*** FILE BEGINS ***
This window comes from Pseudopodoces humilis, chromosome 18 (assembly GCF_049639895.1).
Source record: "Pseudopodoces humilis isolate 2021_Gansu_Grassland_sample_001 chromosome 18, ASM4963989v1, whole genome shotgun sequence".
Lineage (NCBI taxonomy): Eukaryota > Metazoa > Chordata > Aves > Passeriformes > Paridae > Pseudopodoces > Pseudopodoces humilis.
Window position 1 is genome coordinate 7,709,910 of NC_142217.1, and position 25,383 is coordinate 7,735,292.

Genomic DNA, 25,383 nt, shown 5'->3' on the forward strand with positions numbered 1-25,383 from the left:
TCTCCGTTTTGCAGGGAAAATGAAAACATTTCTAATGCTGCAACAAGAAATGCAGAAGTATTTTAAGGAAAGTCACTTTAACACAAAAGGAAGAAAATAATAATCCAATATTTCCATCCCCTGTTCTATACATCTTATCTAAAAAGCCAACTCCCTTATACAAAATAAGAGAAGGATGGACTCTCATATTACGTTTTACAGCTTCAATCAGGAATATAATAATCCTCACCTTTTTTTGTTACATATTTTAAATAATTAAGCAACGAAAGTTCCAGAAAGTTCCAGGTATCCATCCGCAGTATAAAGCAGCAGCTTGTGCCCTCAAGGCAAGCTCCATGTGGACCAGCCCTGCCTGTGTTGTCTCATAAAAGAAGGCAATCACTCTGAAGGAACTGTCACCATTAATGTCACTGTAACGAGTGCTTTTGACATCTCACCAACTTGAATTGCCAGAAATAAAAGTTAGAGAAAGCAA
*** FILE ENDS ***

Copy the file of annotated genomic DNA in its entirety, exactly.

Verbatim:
This window comes from Pseudopodoces humilis, chromosome 18 (assembly GCF_049639895.1).
Source record: "Pseudopodoces humilis isolate 2021_Gansu_Grassland_sample_001 chromosome 18, ASM4963989v1, whole genome shotgun sequence".
Lineage (NCBI taxonomy): Eukaryota > Metazoa > Chordata > Aves > Passeriformes > Paridae > Pseudopodoces > Pseudopodoces humilis.
Window position 1 is genome coordinate 7,709,910 of NC_142217.1, and position 25,383 is coordinate 7,735,292.

Genomic DNA, 25,383 nt, shown 5'->3' on the forward strand with positions numbered 1-25,383 from the left:
TCTCCGTTTTGCAGGGAAAATGAAAACATTTCTAATGCTGCAACAAGAAATGCAGAAGTATTTTAAGGAAAGTCACTTTAACACAAAAGGAAGAAAATAATAATCCAATATTTCCATCCCCTGTTCTATACATCTTATCTAAAAAGCCAACTCCCTTATACAAAATAAGAGAAGGATGGACTCTCATATTACGTTTTACAGCTTCAATCAGGAATATAATAATCCTCACCTTTTTTTGTTACATATTTTAAATAATTAAGCAACGAAAGTTCCAGAAAGTTCCAGGTATCCATCCGCAGTATAAAGCAGCAGCTTGTGCCCTCAAGGCAAGCTCCATGTGGACCAGCCCTGCCTGTGTTGTCTCATAAAAGAAGGCAATCACTCTGAAGGAACTGTCACCATTAATGTCACTGTAACGAGTGCTTTTGACATCTCACCAACTTGAATTGCCAGAAATAAAAGTTAGAGAAAGCAA